Jeff Hamada: Booooooom
Jeff Hamada is a self-described small Japanese artist working out of Vancouver, BC. He was recently selected as one of 100 artists to collaborate with Converse and Product(RED) to celebrate Converse’s 100th year anniversary.
He currently freelances as a graphic designer, and runs the hugely popular art / design site Booooooom.com. I asked Jeff a few questions about his design work, both personal and professional. How does one guy manage a hugely populate design site yet also complete very high-profile and beautiful design projects. Maybe this answers the question —
“Even if I don’t know how to do something I’ll tell people that I’m the person to get the job done because I’m just willing to spend all night learning how to do it.” — Jeff Hamada
Jeff Hamada’s Presentation at a Pecha Kucha event in Vancouver.
Notes on Design: What gig would you say was a turning point for you as a professional designer?
Jeff Hamada: I don’t know if I’ve had a “turning point” but early on I think it was leaving art school in my third year to work for Electronic Arts. I eventually went back to school and finished my bachelors but my time working as a concept artist for EA really opened my eyes to the idea that it’s all just a question of work. Even if I don’t know how to do something I’ll tell people that I’m the person to get the job done because I’m just willing to spend all night learning how to do it.
NoD: You were selected for Converse’s project 1 Hund(RED). How did that come about?
JH: I was invited by people in Converse’s art department who I had recently met and shown around Vancouver. There were 100 artists selected for the project and myself and Tokyo Police Club were the only Canadians.
Limited Edition Converse x Product(RED) x Jeff Hamada Chuck Taylor shoe
NoD: Who is your dream client?
JH: I don’t have one, mainly because I don’t dream about working for someone else. I have a long list of people I’d like to work along side though. Spike Jonze might be at the top of that list.
NoD: Who is your nightmare client?
JH: Anyone who doesn’t know what they want.
NoD: Your degree is in film/media? Have you done any commercial work in this area?
JH: I haven’t done much commercial work. I did shoot a 16mm film called “Eduard’s Airplane” and would love to really pursue film at some point.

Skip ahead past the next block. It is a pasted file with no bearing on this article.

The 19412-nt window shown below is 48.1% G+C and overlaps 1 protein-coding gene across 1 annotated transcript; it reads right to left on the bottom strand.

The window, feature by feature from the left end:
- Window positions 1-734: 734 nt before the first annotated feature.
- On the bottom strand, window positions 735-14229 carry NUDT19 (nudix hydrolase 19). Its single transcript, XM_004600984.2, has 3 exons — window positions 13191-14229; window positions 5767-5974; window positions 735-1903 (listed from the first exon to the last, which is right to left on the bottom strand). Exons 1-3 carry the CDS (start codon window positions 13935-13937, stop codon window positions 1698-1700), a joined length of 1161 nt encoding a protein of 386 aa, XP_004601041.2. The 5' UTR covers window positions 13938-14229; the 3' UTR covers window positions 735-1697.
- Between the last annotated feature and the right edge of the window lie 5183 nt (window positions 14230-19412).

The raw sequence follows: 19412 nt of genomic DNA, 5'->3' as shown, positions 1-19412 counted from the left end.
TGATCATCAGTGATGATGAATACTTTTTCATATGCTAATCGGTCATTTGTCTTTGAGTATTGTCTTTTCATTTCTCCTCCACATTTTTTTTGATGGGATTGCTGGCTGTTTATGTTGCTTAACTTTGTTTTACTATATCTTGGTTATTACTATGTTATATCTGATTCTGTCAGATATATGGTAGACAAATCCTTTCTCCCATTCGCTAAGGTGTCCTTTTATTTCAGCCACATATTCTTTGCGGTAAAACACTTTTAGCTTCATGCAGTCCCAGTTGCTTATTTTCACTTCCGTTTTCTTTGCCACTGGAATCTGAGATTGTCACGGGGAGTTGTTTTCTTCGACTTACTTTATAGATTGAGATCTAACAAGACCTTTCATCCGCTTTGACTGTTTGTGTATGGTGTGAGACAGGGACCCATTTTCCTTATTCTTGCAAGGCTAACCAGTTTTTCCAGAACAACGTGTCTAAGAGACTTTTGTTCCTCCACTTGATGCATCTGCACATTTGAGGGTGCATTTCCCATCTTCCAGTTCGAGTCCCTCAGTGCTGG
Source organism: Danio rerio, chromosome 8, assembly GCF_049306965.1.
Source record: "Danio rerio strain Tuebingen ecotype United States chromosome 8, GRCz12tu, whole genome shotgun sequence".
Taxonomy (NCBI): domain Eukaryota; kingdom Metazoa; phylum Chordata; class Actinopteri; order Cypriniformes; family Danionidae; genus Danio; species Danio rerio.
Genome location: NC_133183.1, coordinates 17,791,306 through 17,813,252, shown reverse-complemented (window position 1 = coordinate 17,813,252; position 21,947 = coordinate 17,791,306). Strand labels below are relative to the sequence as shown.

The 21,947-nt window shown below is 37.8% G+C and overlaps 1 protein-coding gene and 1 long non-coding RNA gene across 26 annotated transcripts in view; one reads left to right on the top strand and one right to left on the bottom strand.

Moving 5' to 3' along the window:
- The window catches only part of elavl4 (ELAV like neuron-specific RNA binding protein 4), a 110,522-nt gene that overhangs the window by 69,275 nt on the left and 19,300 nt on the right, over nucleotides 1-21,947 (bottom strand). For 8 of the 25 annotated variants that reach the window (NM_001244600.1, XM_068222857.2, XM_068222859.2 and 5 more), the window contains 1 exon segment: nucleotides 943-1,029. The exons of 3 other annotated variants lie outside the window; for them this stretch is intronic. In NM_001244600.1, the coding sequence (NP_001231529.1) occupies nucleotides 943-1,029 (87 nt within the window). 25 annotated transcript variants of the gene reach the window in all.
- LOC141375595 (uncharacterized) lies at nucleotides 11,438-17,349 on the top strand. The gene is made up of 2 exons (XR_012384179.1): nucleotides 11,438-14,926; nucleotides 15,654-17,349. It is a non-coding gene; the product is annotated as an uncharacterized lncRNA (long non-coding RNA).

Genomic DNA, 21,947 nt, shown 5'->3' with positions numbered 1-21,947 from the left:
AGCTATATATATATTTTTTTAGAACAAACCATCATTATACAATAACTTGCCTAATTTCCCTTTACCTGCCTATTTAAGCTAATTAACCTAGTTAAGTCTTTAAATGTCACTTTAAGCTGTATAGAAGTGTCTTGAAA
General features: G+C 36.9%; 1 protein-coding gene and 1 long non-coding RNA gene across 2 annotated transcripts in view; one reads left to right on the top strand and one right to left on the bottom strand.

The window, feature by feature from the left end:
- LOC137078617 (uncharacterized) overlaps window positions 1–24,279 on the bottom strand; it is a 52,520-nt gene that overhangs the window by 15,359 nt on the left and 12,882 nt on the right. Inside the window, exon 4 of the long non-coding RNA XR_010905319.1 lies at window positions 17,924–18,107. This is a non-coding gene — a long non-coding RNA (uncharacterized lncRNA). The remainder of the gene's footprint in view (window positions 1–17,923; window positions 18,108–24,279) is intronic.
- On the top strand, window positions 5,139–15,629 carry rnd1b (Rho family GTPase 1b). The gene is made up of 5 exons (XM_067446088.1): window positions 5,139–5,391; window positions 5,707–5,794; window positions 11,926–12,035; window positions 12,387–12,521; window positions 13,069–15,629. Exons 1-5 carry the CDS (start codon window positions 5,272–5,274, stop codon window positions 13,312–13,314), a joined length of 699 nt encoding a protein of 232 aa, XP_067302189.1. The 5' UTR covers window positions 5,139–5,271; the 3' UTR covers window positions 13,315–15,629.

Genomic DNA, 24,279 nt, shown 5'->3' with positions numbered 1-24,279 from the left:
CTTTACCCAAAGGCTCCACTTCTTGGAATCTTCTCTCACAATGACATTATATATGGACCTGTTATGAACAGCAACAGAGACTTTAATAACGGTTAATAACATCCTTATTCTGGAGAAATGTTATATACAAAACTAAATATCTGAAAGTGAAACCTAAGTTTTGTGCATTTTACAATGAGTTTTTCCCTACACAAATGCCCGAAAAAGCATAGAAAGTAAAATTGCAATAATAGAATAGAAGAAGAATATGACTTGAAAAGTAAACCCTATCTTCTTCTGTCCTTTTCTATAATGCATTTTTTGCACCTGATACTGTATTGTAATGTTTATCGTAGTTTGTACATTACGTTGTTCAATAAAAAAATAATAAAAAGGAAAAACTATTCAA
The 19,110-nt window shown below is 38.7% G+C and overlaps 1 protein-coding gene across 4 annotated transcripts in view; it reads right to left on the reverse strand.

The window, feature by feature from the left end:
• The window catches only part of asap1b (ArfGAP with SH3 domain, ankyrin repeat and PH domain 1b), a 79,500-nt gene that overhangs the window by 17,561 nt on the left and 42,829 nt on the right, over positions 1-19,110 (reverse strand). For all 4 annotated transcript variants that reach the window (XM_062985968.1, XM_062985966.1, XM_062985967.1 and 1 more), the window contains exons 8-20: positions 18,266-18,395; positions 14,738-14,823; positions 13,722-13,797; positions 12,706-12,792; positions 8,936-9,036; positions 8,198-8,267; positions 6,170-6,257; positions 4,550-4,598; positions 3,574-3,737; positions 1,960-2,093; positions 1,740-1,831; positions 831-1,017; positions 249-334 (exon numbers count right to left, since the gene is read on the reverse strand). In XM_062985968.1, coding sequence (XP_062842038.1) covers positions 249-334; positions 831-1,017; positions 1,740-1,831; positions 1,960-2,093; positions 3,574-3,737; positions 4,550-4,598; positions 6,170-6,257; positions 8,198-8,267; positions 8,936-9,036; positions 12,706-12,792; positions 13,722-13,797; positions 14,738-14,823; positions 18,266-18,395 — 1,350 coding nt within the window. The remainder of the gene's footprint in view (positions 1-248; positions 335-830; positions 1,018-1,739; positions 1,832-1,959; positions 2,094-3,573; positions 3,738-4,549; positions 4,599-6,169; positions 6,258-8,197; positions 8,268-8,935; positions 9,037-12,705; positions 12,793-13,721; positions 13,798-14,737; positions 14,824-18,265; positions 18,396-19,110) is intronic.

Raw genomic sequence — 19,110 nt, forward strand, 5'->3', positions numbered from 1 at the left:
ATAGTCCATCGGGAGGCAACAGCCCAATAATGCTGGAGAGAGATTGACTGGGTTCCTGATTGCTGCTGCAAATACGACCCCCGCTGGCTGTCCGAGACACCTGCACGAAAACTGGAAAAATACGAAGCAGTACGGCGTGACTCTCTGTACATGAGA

Eduard’s Airplane / 16mm Film
NoD: What design work are you most proud of?
JH: I am really proud of the boards I did for Endeavor. It was a situation where I’d never designed snowboards before but they came out exactly how I wanted them to. It’s not a style that I carry through into all of my work but I think it worked for the project. It’s cool to be able to head up to the mountain and ride around on it.
Endeavor Snowboards – 2008/09 High Five Series
NoD: You went to Sri Lanka after the Tsunami to help build houses. Is it possible to summarize your experience there?
JH: Life changing, in every way. Helped me re-focus and prioritize my life and my career. A family there, who was living in a tent while we built them a house, served us and made us eat with them even though they had so little. It was one of the most humbling experiences of my life.
Sri Lanka / photographs
NoD: Care to share any details of your upbringing and family life? Did anyone in your family work in a creative field?
JH: My father was a landscape architect and is now a pastor. My aunt is an amazing painter.
NoD: Can you tell me about your studio space?
JH: I don’t have a nice studio space, I am currently working out of my house.
NoD: How do you select what to publish on www.booooooom.com?
JH: There are directions on the site for submitting work. I look at everything (slowly). It’s hard because the volume of work being submitted is getting ridiculous. I only post what I like and many things I like still don’t get posted because I don’t feel like they fit. There is a very specific style of work that I feel belongs on there.
Designer and writer Kate Andrews was the original editor of Notes on Design blog, founded in 2007.